The E-Sports World’s Future Is Uncertain as Growth Stalls

Some e-sports teams, like Evil Geniuses, have parted ways with many of their expensive League of Legends players. Others, like 100 Thieves, are laying off employees and senior executives.

The stock price for FaZe Clan, an e-sports group that went public last year, has plunged to just 50 cents a share. In March, FaZe received a delisting notice from the Nasdaq, warning it could be removed from the stock exchange if its shares did not climb back above $1. And on Friday, FaZe said it was laying off about 40 percent of employees, after a round of cuts in February. The news was earlier reported by Digiday.

Jack Etienne, the chief executive of Cloud 9, an e-sports group, said he had cut costs by pulling out of nearly half the e-sports leagues his organization participated in, now eight from about 15.

TSM, one of the most valuable e-sports organizations, said Saturday that it was selling its slot in the League Championship Series. It’s a big blow to the league, akin to a marquee franchise leaving the N.B.A. or N.F.L., because TSM is one of the oldest and most prominent brands in North American e-sports.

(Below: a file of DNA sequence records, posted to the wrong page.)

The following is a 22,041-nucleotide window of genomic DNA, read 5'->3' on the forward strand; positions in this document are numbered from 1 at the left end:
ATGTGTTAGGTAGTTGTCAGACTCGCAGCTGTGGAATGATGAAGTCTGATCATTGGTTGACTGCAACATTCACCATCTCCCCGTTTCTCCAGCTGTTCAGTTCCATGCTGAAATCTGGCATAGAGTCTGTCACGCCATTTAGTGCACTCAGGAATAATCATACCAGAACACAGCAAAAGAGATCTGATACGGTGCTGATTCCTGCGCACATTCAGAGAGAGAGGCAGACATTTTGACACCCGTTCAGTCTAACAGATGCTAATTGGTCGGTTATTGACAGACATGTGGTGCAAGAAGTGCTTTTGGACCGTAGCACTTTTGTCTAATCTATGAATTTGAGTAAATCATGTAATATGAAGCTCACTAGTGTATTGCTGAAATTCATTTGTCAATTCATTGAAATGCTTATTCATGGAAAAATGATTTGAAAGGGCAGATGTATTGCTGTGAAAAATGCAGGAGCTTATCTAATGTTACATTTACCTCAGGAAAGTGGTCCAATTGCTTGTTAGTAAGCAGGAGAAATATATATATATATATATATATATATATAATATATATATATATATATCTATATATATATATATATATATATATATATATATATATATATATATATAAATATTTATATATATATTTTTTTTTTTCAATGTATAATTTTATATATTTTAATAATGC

TSM started talking to interested groups around three weeks ago, according to a person with knowledge of the discussions, and has narrowed its list of prospective buyers to about a dozen entities, mostly in the media and traditional sports worlds. The asking price is in the range of $20 million, the person said.

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